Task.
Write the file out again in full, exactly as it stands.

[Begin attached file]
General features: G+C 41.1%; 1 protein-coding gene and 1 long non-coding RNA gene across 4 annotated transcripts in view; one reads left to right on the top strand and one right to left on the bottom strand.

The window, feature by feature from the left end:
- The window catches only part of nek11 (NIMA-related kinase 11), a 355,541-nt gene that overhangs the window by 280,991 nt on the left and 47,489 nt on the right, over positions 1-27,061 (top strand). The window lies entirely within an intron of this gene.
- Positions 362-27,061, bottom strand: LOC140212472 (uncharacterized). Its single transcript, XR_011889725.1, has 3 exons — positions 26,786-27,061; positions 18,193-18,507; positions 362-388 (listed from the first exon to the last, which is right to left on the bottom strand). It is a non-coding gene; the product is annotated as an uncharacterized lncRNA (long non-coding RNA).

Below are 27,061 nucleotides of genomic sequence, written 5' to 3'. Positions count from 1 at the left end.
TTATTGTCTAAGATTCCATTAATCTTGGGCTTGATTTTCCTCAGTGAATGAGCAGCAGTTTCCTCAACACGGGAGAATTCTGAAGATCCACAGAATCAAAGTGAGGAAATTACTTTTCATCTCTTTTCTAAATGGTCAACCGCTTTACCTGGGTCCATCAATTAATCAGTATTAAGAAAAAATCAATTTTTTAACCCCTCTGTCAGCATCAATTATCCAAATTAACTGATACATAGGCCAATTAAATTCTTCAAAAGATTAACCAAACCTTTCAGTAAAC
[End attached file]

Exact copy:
General features: G+C 41.1%; 1 protein-coding gene and 1 long non-coding RNA gene across 4 annotated transcripts in view; one reads left to right on the top strand and one right to left on the bottom strand.

The window, feature by feature from the left end:
- The window catches only part of nek11 (NIMA-related kinase 11), a 355,541-nt gene that overhangs the window by 280,991 nt on the left and 47,489 nt on the right, over positions 1-27,061 (top strand). The window lies entirely within an intron of this gene.
- Positions 362-27,061, bottom strand: LOC140212472 (uncharacterized). Its single transcript, XR_011889725.1, has 3 exons — positions 26,786-27,061; positions 18,193-18,507; positions 362-388 (listed from the first exon to the last, which is right to left on the bottom strand). It is a non-coding gene; the product is annotated as an uncharacterized lncRNA (long non-coding RNA).

Below are 27,061 nucleotides of genomic sequence, written 5' to 3'. Positions count from 1 at the left end.
TTATTGTCTAAGATTCCATTAATCTTGGGCTTGATTTTCCTCAGTGAATGAGCAGCAGTTTCCTCAACACGGGAGAATTCTGAAGATCCACAGAATCAAAGTGAGGAAATTACTTTTCATCTCTTTTCTAAATGGTCAACCGCTTTACCTGGGTCCATCAATTAATCAGTATTAAGAAAAAATCAATTTTTTAACCCCTCTGTCAGCATCAATTATCCAAATTAACTGATACATAGGCCAATTAAATTCTTCAAAAGATTAACCAAACCTTTCAGTAAAC